Red Steel Slicing Through The Modern Samurai Experience

Among the few games released for the Wii this year, Red Steel was rightly one of the flagship titles of the launch. The game was designed specifically for the Wii console, and unlike almost all other developer launches, Ubisoft made a strong attempt to leverage the strengths of the Wii both visually and by taking full advantage of the Wii Mote motion detection controls. The Result? Red Steel is like getting Sonic the Hedgehog on your mom’s Xbox 360 for Christmas instead of Rainbow Six: Vegas. The good intentions are there, and you realize it, but in the end, it’s not exactly what you wanted.

The game begins with the players playing the role of Scott, a bodyguard who falls head over heels in love with a woman who happens to be the daughter of a powerful Yakuza leader. During a trip to Los Angeles to ask the Mafia boss for his daughter’s hand, things go a little wrong. Scott’s girlfriend is kidnapped, a group of thugs are trying to eliminate his father and our heroic bodyguard has no choice but to pull the trigger.

Before becoming L.A. and in Japan with bullet holes, you will be introduced to the control mechanism by moving the Wii splitter to target specific fish, as well as the tutorial in Halo and any other first-person shooter. Then you knock over a table by lifting the Nunchuck, then you take your first weapon by knocking over the Nunchuck. So far, so good, right? However, once the action starts, it becomes clear that Ubisoft had a full action to work with the Wii splitter, and as things stand, this is an action that they lost-a lot of time.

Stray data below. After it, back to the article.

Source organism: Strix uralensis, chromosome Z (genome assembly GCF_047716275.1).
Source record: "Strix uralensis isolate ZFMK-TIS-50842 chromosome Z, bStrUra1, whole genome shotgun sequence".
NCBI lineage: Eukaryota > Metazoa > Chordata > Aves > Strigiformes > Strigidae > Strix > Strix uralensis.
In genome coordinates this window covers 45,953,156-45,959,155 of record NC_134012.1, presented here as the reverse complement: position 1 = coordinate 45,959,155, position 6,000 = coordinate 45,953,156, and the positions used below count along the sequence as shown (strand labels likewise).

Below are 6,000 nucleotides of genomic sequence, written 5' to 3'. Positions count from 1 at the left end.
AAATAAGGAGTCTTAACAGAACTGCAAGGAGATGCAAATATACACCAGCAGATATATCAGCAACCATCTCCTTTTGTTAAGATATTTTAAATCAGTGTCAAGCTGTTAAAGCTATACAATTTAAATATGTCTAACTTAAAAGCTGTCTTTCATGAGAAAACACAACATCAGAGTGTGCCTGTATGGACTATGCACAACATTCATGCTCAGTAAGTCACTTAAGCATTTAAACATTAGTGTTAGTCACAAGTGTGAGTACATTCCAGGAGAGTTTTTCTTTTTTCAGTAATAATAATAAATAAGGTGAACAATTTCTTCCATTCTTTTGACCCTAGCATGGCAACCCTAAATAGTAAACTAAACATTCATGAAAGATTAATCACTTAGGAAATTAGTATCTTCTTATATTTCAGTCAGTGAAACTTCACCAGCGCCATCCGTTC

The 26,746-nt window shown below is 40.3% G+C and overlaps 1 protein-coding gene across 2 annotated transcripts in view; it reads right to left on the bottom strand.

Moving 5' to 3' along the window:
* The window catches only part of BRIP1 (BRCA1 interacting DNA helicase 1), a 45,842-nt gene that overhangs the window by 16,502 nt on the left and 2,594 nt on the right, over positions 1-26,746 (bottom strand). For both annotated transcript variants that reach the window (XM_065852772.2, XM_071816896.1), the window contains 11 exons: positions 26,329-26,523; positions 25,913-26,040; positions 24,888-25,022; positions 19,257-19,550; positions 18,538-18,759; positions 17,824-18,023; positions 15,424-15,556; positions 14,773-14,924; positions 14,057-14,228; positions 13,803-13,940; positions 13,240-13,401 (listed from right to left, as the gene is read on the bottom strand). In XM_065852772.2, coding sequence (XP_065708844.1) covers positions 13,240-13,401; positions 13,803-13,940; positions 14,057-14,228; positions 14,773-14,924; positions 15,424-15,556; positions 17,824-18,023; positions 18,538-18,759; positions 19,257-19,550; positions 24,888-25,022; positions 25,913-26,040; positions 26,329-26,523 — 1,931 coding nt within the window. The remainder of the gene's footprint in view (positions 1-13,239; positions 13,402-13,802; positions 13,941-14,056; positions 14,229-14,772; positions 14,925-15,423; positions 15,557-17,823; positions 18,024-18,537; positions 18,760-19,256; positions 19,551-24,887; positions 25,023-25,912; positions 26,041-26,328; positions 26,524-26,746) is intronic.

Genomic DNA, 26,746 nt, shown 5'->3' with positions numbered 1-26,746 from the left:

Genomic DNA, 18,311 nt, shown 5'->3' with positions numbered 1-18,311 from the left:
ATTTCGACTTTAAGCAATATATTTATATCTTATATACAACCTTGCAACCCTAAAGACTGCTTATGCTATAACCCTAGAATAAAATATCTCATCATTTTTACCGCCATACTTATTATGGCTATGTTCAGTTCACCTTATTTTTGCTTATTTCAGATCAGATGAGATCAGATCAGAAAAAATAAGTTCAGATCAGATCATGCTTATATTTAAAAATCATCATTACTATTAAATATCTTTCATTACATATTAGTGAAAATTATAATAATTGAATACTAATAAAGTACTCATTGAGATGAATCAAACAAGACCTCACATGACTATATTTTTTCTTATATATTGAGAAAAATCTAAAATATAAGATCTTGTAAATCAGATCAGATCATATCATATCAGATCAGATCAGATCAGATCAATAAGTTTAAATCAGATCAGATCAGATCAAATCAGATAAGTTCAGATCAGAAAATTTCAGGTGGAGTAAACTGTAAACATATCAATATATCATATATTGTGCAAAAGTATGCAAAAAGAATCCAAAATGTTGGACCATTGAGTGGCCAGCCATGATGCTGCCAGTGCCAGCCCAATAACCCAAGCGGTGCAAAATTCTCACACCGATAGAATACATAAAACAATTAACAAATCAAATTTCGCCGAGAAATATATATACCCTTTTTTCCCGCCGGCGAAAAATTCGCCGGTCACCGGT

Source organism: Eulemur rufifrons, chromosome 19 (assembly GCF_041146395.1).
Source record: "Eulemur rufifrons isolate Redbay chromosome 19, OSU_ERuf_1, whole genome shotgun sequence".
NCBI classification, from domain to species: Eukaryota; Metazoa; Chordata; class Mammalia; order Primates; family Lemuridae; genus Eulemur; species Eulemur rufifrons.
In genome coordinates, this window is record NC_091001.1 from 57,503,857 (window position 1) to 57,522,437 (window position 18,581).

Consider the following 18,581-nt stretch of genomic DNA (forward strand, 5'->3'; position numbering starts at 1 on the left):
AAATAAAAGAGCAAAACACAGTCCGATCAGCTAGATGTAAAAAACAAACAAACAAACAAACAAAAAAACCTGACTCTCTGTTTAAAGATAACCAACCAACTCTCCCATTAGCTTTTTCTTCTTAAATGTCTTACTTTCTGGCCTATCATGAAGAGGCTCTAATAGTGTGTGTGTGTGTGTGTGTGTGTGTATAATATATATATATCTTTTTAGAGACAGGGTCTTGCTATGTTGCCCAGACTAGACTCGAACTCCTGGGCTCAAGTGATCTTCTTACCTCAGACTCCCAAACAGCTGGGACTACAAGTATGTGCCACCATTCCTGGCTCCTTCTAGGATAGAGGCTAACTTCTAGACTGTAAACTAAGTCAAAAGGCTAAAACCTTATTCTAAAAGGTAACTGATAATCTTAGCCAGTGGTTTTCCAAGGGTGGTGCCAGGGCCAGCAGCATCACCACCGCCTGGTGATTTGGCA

During this rather long single-player game, the Wii splitter will work perfectly about 40% of the time-and this is not an exaggeration. Full batteries and Synchronization could not save the constant flickering of the cursor, as it was projected all over the screen without moving from the Wii splitter, which made the passage of some levels much more difficult and extremely frustrating afterwards. The striking is just as exhausting and so far seems to be the Achilles heel of the Wii Mote (although Retro has done a great job with Metroid Prime). Moving the Wii Mote left and right to rotate it is an extremely slow process and makes those always important headshots impossible when you get to a corner and have to adjust your cursor accordingly.

The same type of control problems extends to sword action. While it’s certainly a good idea to use the Wii Splitter to cut enemies, it’s poorly executed and based on swing luck (luck is when the game records your action) rather than player skill. It’s like rolling a pass, you have no control over the number that appears, and as with Red steel, swinging the Wii splitter to the left doesn’t necessarily mean that your movement reflects your action. The first actions are a little more forgiving, but in After Sword Action, where bosses can parry all their blows and have almost infinite health, The Action can be expensive with the limitations of the game. And believe me, after dying several times, you will never have to endure the painful loading screens again, not to mention the fact that some levels force you to start over if you die!

This does not mean that Ubisoft did not have a few tricks up its sleeve. Grenade throwing, for example, is intuitive and is a great example of what the Wii splitter can do. Swing the Nunchuck in a downward motion, and Scott rolls the grenade on the floor, or use a throwing motion on his hand and he throws the grenade around the room. It works well, but there is something really wrong with the picture when the enemies can take one, two and no word of lies, even three grenades before succumbing to the inevitable. ending a racket from a distance can take a whole clip, and even up close, enemies seem to have the supernatural ability to get up on their chests (or heads) after an Explosion.

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